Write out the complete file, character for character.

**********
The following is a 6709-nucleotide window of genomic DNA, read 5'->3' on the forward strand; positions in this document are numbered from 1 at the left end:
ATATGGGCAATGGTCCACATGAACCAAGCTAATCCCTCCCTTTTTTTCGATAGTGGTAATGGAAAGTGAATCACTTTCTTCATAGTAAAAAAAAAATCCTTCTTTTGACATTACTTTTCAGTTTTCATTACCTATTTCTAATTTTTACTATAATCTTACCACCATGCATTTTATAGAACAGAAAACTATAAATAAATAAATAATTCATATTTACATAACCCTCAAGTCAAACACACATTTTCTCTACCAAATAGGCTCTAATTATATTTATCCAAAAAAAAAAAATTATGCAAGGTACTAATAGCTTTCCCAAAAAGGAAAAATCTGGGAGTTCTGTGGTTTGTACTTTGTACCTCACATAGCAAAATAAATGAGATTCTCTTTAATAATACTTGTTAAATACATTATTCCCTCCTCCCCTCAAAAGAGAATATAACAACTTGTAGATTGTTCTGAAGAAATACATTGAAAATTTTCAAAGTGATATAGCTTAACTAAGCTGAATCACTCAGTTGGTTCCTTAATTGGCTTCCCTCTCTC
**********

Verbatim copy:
The following is a 6709-nucleotide window of genomic DNA, read 5'->3' on the forward strand; positions in this document are numbered from 1 at the left end:
ATATGGGCAATGGTCCACATGAACCAAGCTAATCCCTCCCTTTTTTTCGATAGTGGTAATGGAAAGTGAATCACTTTCTTCATAGTAAAAAAAAAATCCTTCTTTTGACATTACTTTTCAGTTTTCATTACCTATTTCTAATTTTTACTATAATCTTACCACCATGCATTTTATAGAACAGAAAACTATAAATAAATAAATAATTCATATTTACATAACCCTCAAGTCAAACACACATTTTCTCTACCAAATAGGCTCTAATTATATTTATCCAAAAAAAAAAAATTATGCAAGGTACTAATAGCTTTCCCAAAAAGGAAAAATCTGGGAGTTCTGTGGTTTGTACTTTGTACCTCACATAGCAAAATAAATGAGATTCTCTTTAATAATACTTGTTAAATACATTATTCCCTCCTCCCCTCAAAAGAGAATATAACAACTTGTAGATTGTTCTGAAGAAATACATTGAAAATTTTCAAAGTGATATAGCTTAACTAAGCTGAATCACTCAGTTGGTTCCTTAATTGGCTTCCCTCTCTC